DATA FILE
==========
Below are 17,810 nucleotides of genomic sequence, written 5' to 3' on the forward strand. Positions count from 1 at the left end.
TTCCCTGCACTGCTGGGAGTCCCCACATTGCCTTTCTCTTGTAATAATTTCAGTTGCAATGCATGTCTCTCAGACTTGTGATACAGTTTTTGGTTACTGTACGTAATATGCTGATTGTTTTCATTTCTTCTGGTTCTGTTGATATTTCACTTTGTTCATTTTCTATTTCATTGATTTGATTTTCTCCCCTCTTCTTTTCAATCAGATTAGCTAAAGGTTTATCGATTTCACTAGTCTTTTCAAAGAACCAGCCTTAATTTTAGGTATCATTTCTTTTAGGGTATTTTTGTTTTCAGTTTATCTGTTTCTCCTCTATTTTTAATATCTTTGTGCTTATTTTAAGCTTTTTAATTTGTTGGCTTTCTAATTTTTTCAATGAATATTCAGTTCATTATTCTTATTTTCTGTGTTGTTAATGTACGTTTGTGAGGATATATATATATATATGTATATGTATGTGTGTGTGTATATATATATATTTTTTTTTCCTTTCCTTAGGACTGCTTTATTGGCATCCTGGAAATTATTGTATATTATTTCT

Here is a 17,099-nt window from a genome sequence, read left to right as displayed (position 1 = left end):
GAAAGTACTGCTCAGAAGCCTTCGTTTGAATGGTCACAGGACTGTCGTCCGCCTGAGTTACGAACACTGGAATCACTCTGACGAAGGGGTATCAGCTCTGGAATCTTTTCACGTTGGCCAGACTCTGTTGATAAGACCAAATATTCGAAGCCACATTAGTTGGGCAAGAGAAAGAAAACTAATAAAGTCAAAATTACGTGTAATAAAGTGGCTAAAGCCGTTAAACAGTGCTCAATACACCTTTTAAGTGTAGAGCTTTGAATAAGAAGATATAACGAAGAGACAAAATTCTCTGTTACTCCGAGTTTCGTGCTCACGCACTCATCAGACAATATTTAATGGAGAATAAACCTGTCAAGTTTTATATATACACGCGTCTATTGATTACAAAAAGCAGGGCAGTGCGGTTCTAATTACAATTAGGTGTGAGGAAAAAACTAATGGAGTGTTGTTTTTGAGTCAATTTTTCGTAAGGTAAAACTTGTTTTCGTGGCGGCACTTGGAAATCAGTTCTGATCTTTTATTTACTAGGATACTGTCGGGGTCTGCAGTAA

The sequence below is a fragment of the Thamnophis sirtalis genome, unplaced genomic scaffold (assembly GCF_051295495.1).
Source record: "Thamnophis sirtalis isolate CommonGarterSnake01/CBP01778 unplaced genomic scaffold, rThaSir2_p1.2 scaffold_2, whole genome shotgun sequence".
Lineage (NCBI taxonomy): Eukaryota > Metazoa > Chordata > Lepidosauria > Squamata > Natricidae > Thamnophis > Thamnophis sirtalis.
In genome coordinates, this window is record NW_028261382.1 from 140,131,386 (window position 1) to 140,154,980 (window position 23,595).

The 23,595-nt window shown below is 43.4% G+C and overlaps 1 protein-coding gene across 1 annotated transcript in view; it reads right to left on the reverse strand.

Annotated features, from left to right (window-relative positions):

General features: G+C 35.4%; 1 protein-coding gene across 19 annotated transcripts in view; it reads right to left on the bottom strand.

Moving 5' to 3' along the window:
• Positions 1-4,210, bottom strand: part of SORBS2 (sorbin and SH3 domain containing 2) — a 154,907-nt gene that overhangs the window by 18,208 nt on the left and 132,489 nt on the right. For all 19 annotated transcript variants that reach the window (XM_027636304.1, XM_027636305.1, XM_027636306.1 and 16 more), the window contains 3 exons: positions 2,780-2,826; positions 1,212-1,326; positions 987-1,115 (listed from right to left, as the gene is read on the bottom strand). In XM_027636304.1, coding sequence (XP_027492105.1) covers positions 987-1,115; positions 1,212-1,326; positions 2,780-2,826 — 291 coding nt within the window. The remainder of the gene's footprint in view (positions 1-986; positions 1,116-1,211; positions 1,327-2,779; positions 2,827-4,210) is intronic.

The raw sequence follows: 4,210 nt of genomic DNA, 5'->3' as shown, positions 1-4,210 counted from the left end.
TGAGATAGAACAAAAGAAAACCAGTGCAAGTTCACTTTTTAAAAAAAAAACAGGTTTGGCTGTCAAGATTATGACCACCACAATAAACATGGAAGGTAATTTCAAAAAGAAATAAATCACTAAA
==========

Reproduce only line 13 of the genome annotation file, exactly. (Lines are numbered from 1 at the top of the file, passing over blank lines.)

• Positions 1-4,210, bottom strand: part of SORBS2 (sorbin and SH3 domain containing 2) — a 154,907-nt gene that overhangs the window by 18,208 nt on the left and 132,489 nt on the right. For all 19 annotated transcript variants that reach the window (XM_027636304.1, XM_027636305.1, XM_027636306.1 and 16 more), the window contains 3 exons: positions 2,780-2,826; positions 1,212-1,326; positions 987-1,115 (listed from right to left, as the gene is read on the bottom strand). In XM_027636304.1, coding sequence (XP_027492105.1) covers positions 987-1,115; positions 1,212-1,326; positions 2,780-2,826 — 291 coding nt within the window. The remainder of the gene's footprint in view (positions 1-986; positions 1,116-1,211; positions 1,327-2,779; positions 2,827-4,210) is intronic.